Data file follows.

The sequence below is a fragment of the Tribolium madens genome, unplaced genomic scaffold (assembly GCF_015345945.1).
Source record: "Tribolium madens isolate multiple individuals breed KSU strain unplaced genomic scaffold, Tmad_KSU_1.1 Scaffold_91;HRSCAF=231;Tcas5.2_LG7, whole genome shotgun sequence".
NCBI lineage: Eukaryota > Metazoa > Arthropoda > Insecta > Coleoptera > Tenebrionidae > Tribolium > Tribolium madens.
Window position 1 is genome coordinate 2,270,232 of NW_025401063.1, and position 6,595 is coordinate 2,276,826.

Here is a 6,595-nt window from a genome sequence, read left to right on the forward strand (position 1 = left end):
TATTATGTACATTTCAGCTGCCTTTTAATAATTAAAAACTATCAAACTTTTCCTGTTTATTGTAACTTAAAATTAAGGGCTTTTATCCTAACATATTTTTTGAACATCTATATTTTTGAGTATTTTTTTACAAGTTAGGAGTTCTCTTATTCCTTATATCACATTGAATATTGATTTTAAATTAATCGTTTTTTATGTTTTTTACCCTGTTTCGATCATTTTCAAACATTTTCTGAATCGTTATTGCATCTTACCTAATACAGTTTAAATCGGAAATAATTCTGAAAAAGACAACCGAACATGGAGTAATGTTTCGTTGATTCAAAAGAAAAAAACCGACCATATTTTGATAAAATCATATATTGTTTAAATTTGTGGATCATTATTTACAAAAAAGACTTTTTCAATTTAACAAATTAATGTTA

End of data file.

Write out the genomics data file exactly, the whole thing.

The sequence below is a fragment of the Tribolium madens genome, unplaced genomic scaffold (assembly GCF_015345945.1).
Source record: "Tribolium madens isolate multiple individuals breed KSU strain unplaced genomic scaffold, Tmad_KSU_1.1 Scaffold_91;HRSCAF=231;Tcas5.2_LG7, whole genome shotgun sequence".
NCBI lineage: Eukaryota > Metazoa > Arthropoda > Insecta > Coleoptera > Tenebrionidae > Tribolium > Tribolium madens.
Window position 1 is genome coordinate 2,270,232 of NW_025401063.1, and position 6,595 is coordinate 2,276,826.

Here is a 6,595-nt window from a genome sequence, read left to right on the forward strand (position 1 = left end):
TATTATGTACATTTCAGCTGCCTTTTAATAATTAAAAACTATCAAACTTTTCCTGTTTATTGTAACTTAAAATTAAGGGCTTTTATCCTAACATATTTTTTGAACATCTATATTTTTGAGTATTTTTTTACAAGTTAGGAGTTCTCTTATTCCTTATATCACATTGAATATTGATTTTAAATTAATCGTTTTTTATGTTTTTTACCCTGTTTCGATCATTTTCAAACATTTTCTGAATCGTTATTGCATCTTACCTAATACAGTTTAAATCGGAAATAATTCTGAAAAAGACAACCGAACATGGAGTAATGTTTCGTTGATTCAAAAGAAAAAAACCGACCATATTTTGATAAAATCATATATTGTTTAAATTTGTGGATCATTATTTACAAAAAAGACTTTTTCAATTTAACAAATTAATGTTA